The Mosque was built by Mughal emperor, Shahjahan in 1648 and dedicated to his favourite daughter, Jahanara Begum. There was a spacious, octagonal Tripolia Chowk which existed between the Jama Masjid and the Delhi gate of the Agra Fort. This Tropolia was destroyed in order to create the Agra Fort Railway Station. The cloisters have engrailed arches supported on pillars. The main entrance is through the eastern side. The prayer chamber has a façade with a broad arched iwan in its centre and is adorned with slender turrets alternated with kiosks. Its dome is the largest and highest of the three domes crowning the sanctuary. All the bulbous domes have inverted lotus and kalash finials on the top and have narrow zigzag courses of white marble alternated by broad bands of red stone. There is a fountain with four kiosks in its corners in the centre of the courtyard. The interiors of the western wall have a beautiful mihrab and pulpit in white marble. The Persian inscription in white marble inlaid with black stone on the archway of the central portal is in praise of Jahanara and Shah Jehan. The pristine beauty of the mosque must have been awesome as indicated by its comparison with Baitul-Mamur, the fabulous mosque of rubies and pearls situated in the fourth sky. It is said that once surrounded by a market place called Tripolia set in an octagonal (Muthamman) Chowk that was built between the Delhi Gate and the Jami Masjid. But, it was later destroyed in 1871-73 to acquire space for laying down the railway tracks for the city. It required six years and 5,000 workers to finish. It was made by using red sandstone and marble.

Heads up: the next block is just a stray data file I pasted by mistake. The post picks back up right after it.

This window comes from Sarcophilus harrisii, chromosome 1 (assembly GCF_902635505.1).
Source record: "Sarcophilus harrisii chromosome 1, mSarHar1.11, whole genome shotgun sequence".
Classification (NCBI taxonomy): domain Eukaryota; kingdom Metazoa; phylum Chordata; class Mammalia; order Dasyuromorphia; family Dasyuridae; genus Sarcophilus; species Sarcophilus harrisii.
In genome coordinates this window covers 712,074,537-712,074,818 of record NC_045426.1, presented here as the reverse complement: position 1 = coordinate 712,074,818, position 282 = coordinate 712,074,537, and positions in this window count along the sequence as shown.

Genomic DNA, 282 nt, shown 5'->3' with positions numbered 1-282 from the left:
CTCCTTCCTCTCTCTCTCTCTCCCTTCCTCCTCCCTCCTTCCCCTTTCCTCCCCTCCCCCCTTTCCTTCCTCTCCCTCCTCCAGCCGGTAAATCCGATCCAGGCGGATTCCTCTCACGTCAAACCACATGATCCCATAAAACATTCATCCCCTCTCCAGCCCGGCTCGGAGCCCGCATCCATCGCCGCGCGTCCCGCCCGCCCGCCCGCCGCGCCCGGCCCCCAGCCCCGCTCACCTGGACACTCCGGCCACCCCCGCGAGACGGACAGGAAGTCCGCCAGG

|Starting from : Rs. 7200.0